At Left Bank Books

Left Bank Books, Belfast, Maine: "You know."

Lion's Mouth Bookstore, Green Bay, Wis.: "It's a tough day, yet we keep pushing on--doing what we can to effect change and help to usher in progress, while offering a bit of light in the wake of so much darkness. Sorry for the feelings post, but I know many, if not all of you get it. The 2 items shown in the photo arrived today from their small business makers. The timeliness of their deliveries is not lost on us. 100% of the proceeds from the Ukraine candle goes directly to the Razom for Ukraine. The magnet is a meant to serve as a reminder or a mantra to focus on when the darkness becomes too much. And thank you for supporting small."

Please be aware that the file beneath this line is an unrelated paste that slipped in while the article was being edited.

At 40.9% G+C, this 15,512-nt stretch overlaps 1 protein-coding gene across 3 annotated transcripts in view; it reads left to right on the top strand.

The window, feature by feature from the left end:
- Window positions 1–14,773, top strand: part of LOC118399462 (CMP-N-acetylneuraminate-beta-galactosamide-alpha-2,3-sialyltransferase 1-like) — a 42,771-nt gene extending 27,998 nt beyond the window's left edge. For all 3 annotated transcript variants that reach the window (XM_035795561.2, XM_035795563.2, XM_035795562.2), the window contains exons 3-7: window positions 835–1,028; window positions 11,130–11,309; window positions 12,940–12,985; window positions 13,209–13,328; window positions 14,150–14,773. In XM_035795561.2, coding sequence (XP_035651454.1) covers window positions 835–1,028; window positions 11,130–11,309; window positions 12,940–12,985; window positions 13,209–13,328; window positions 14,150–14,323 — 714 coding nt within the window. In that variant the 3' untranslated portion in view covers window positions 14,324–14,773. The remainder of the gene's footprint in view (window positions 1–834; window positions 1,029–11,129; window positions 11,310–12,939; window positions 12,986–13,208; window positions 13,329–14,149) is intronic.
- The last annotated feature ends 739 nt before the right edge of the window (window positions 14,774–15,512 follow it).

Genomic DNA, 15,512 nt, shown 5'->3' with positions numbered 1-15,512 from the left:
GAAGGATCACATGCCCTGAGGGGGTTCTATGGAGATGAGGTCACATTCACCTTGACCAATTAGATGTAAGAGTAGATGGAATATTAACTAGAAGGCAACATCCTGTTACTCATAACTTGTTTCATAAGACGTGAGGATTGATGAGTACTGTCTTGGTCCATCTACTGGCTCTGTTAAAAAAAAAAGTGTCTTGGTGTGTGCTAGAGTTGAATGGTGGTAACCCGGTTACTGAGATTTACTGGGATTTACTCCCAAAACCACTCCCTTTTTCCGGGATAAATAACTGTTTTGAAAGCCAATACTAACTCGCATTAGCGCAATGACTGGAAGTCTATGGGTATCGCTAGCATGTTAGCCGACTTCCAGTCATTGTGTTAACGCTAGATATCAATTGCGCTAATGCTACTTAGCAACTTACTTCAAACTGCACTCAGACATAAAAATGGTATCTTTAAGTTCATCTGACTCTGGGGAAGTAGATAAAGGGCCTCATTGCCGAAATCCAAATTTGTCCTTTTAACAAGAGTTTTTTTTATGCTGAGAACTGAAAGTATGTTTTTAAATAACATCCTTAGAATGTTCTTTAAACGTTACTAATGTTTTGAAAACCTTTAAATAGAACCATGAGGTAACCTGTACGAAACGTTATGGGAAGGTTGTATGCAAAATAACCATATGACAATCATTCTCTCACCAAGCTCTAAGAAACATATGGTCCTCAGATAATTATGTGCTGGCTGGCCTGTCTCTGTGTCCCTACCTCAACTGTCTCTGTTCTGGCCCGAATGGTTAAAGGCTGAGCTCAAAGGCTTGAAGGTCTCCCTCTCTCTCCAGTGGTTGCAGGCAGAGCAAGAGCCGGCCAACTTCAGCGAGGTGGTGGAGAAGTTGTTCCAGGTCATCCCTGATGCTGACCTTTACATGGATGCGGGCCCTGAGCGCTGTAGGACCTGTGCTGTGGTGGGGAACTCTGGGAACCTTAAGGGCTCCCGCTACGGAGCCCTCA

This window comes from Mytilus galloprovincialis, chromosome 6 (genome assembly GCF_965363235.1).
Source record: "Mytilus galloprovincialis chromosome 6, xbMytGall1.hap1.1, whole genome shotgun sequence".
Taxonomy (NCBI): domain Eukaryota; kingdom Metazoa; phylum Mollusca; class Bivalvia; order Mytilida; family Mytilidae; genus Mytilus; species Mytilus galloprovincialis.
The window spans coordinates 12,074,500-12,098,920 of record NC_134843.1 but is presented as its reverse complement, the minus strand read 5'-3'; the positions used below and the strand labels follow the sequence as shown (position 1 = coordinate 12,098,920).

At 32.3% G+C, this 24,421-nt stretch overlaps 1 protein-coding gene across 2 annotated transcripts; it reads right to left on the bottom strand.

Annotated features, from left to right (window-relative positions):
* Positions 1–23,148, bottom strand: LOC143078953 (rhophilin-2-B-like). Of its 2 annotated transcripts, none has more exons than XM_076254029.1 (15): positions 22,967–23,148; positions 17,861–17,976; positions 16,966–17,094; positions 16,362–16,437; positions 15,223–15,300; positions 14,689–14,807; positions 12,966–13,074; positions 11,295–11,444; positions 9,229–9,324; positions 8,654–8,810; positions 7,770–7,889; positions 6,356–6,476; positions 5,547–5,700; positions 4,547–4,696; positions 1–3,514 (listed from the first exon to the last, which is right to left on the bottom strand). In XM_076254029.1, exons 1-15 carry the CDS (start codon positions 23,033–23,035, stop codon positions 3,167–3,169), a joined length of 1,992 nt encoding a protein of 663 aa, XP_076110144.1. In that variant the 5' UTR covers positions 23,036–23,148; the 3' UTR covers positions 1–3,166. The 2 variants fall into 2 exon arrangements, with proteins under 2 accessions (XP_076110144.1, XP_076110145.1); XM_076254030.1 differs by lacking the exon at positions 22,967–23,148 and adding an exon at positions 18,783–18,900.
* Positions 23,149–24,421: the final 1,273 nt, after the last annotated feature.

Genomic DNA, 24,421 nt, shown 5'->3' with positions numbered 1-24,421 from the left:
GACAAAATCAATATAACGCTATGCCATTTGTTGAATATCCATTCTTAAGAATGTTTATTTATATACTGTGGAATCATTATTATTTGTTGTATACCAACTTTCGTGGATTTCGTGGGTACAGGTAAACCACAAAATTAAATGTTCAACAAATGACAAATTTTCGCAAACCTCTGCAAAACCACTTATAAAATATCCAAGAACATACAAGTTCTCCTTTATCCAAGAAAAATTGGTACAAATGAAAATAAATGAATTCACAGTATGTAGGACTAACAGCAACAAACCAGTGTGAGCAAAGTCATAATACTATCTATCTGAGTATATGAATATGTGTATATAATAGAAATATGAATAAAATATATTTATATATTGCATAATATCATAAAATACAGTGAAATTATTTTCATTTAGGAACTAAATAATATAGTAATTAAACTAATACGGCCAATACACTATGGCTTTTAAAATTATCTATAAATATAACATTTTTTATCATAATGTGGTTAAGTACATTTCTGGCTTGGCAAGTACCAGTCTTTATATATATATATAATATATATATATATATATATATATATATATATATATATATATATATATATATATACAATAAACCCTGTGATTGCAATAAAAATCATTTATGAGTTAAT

Image of the Day: Talking Food at Brooklyn's Archestratus Books + Foods

Carla Perez-Gallardo (left), co-author of Please Wait to Be Tasted: The Lil' Deb's Oasis Cookbook (Princeton Architectural Press), in conversation with food writer Amiel Stanek at Archestratus Books + Foods in Brooklyn, N.Y., last week.

Personnel Change at Dutton, Plume and Tiny Reparations Books

Lauren Morrow has joined Dutton, Plume and Tiny Reparations Books as senior publicist. Previously she worked in publicity for Alvin Ailey American Dance Theater and the Brooklyn Academy of Music.



Media and Movies

Media Heat: John Vercher on Fresh Air

Today:
Fresh Air: John Vercher, author of After the Lights Go Out (Soho Press, $26, 9781641293310).

Tomorrow: